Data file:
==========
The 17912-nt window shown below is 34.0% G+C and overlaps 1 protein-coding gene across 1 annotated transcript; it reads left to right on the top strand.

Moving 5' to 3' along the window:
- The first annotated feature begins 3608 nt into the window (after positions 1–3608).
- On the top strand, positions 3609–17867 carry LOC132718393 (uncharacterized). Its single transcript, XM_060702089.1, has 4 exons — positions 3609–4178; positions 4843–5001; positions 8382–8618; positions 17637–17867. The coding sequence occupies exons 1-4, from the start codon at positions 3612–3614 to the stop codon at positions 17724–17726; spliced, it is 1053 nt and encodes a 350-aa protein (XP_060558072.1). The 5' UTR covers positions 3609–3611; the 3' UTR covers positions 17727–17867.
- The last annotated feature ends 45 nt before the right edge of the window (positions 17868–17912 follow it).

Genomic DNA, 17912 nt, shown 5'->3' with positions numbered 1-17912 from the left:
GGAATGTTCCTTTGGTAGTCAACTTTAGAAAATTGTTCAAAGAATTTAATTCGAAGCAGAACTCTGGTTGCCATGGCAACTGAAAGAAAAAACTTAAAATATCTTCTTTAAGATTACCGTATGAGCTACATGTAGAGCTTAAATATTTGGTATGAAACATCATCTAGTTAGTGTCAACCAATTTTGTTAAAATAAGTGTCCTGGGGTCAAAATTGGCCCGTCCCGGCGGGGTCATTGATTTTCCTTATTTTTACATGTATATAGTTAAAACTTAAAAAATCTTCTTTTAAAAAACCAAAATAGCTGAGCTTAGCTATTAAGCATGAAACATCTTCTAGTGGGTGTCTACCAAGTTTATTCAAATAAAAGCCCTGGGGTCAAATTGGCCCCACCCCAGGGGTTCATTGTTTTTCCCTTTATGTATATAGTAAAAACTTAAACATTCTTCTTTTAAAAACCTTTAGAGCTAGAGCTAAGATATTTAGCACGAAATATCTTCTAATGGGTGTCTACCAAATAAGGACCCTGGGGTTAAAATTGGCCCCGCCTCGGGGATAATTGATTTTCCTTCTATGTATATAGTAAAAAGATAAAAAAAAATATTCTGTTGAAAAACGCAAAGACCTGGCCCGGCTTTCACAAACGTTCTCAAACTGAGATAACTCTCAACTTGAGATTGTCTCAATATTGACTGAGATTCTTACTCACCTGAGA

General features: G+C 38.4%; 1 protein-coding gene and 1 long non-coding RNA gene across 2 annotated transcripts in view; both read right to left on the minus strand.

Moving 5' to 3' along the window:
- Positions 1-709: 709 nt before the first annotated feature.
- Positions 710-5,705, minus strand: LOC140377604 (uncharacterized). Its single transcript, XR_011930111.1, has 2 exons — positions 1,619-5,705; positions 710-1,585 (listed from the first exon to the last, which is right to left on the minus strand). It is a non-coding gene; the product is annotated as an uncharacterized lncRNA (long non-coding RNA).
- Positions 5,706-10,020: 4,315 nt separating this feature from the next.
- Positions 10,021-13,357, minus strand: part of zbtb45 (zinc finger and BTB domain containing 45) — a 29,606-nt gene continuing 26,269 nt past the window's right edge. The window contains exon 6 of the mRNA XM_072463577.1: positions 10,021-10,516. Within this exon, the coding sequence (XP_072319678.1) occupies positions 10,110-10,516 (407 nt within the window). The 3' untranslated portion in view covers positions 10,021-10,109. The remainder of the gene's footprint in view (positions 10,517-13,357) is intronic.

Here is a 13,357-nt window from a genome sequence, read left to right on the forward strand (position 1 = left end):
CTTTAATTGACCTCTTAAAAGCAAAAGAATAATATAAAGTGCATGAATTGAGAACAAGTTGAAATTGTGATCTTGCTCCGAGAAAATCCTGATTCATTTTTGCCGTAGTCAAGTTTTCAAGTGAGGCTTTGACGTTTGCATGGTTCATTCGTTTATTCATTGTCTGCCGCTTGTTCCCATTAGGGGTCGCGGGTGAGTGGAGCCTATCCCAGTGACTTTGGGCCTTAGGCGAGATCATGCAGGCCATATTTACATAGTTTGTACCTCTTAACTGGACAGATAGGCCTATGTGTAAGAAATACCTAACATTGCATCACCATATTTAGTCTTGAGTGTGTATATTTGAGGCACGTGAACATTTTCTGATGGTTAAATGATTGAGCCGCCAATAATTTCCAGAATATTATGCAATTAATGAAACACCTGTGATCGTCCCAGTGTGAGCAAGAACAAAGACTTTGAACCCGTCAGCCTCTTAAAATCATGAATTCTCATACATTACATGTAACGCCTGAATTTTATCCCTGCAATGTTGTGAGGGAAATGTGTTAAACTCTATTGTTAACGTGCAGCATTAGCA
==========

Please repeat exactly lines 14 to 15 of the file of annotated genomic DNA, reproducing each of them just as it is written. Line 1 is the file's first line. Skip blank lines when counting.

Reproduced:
Here is a 13,357-nt window from a genome sequence, read left to right on the forward strand (position 1 = left end):
CTTTAATTGACCTCTTAAAAGCAAAAGAATAATATAAAGTGCATGAATTGAGAACAAGTTGAAATTGTGATCTTGCTCCGAGAAAATCCTGATTCATTTTTGCCGTAGTCAAGTTTTCAAGTGAGGCTTTGACGTTTGCATGGTTCATTCGTTTATTCATTGTCTGCCGCTTGTTCCCATTAGGGGTCGCGGGTGAGTGGAGCCTATCCCAGTGACTTTGGGCCTTAGGCGAGATCATGCAGGCCATATTTACATAGTTTGTACCTCTTAACTGGACAGATAGGCCTATGTGTAAGAAATACCTAACATTGCATCACCATATTTAGTCTTGAGTGTGTATATTTGAGGCACGTGAACATTTTCTGATGGTTAAATGATTGAGCCGCCAATAATTTCCAGAATATTATGCAATTAATGAAACACCTGTGATCGTCCCAGTGTGAGCAAGAACAAAGACTTTGAACCCGTCAGCCTCTTAAAATCATGAATTCTCATACATTACATGTAACGCCTGAATTTTATCCCTGCAATGTTGTGAGGGAAATGTGTTAAACTCTATTGTTAACGTGCAGCATTAGCA